Todays SlapShot


Column: NWHL investor documents leak aims to damage reputations

Cherie Hendrickson smiles at NWHL Commissioner Dani Rylan as she is recognized on Boston Pride Day. April 22 2016, Boston, Mass. Mandatory Photo Credit: Kaitlin S. Cimini

Thursday evening, Apr. 21, Excelle Sports broke the story that the NWHL was in danger of being sued by an initial investor in the league for approximately $200,000 if it did not received a grant of extension or repay Michael Moran in full for an investment of $184,971.10 by 5 pm Friday, Apr. 22.

The NWHL, which only recently celebrated its first birthday, has faced a large number of public relations crises since its inception, such as NWHL Commissioner Dani Rylan discussing firing a coach with his players without informing his general manager, the drama-filled exit of former COO George Spiers from the league, an anonymous source revealing missed payments to Bauer Hockey for equipment, and so on and so forth, but none that had quite the financial implications as this latest story does for the small league.

The Excelle story was well-researched; it covered player sources as well sources familiar with the NWHL’s offices, asserting that Rylan herself was in the process of filing a restraining order against Moran for what a league PR person seemed to implicate online were instances of sexual harassment. It also included, an anonymous and vague statement from a player that Rylan had misused league funds and been abusive towards players.

The focus, however, has been on the potential suit by Moran against the NWHL.

Moran was qualified as an informal investor by the league Friday when pressed for comment, replying to all who asked with the following statement:

“Mike Moran was a volunteer in the early stages of the NWHL’s existence and at no point was a formal investor. While we and our legal team are not aware of any current legal action against us, any future action will be handled by our lawyers and not through the media.”

Additionally, the league commented exclusively to Jen Neale of Puck Daddy that it would focus its energy internally and that it was refusing to bow to so-called scare tactics.

“We are continuing to focus our energy on what we can control, and we can’t control outside threats,” the league said. “There’s an unbelievably bright future for the NWHL. Fear-based tactics have no place in the women’s sports industry and will not stop our exponential growth.”

Monday, however, saw the release of another article on Excelle, detailing many of the financial transactions between Moran and the NWHL, in what seems to be an attempt by the leak to shore up Moran’s reputation as an investor, formal or not, and the burden of proof on the NWHL to demonstrate that Moran was not a volunteer, as they stated.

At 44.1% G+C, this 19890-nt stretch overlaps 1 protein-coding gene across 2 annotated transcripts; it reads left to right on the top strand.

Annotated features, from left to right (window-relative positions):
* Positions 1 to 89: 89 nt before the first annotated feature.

Today’s Slapshot has reached out to Moran for comment multiple times; he has not responded. We have also reached out to the NWHL in light of the recent report by Excelle and are awaiting a reply. We will update this article when warranted.

Excelle‘s source provided Bank of America statements that demonstrated Moran to have provided a minimum of $142,490.55 to the NWHL through sums both large and small, though the letter from Moran’s attorney to the NWHL and Dani Rylan states that he invested a minimum of $184,971.10. However, what stands out is the closing two sentences from the initial letter from Moran to the league on March 24, 2016, published by Excelle:

The letter, as published on Excelle, underlining our own:

Letter from John G. Cronin, attorney representing Michael Moran, to the NWHL and Dani Rylan, originally published on Excelle Sports.

Letter from John G. Cronin, attorney representing Michael Moran, to the NWHL and Dani Rylan, originally published on Excelle Sports.

The underlined portion reads as such: “We trust you are aware that cases such as this filed in the federal court are regularly reviewed by the media. Our hope in making this settlement compromise is to avoid negative publicity that could jeopardize the future of the league and chill interest from other investors.”

The information given in these documents is demonstrating a level of transparency the NWHL has never come remotely close to reaching before. It provides a fascinating look into the league’s advertising strategy (mostly through Facebook, it appears).

However, the timing and kind information also suggests that Excelle‘s source isn’t necessarily interested in shining a light on the NWHL’s use of its funds but rather in protecting Moran’s reputation, and in doing so is making it more difficult for the league to draw new investors.

The leak, as Puck Daddy pointed out, is not coming from inside the NWHL. Indeed, it may very well be Moran himself or his attorney, John G. Cronin, as Cronin couldn’t share these documents without Moran’s permission, otherwise he would be in violation of attorney-client privilege. That, however, is far from a definitive conclusion.

Regardless of who the leak is, the fact remains that this type of leak is an unusual and even poor business tactic to take: it effectively burns all bridges between the information source and the league without remorse.

While making such information public might force the NWHL to buckle under pressure and returns Moran’s money, the likelihood of this publicity also making it much more difficult for the league to sign replacement investors is high.

Given that the NWHL is in its first year of business and probably did not turn much of a profit, if it earned one at all, this also lowers the probability that Moran will have all of his money returned to him, lawsuit or not.

In fact, it makes it seem as though the leak’s true goal is to gut the league’s reputation, not get Moran his money back.


Correction: This article previously stated the amount being sued for as “$1874,971.10” when it should have been “$184,971.10”.



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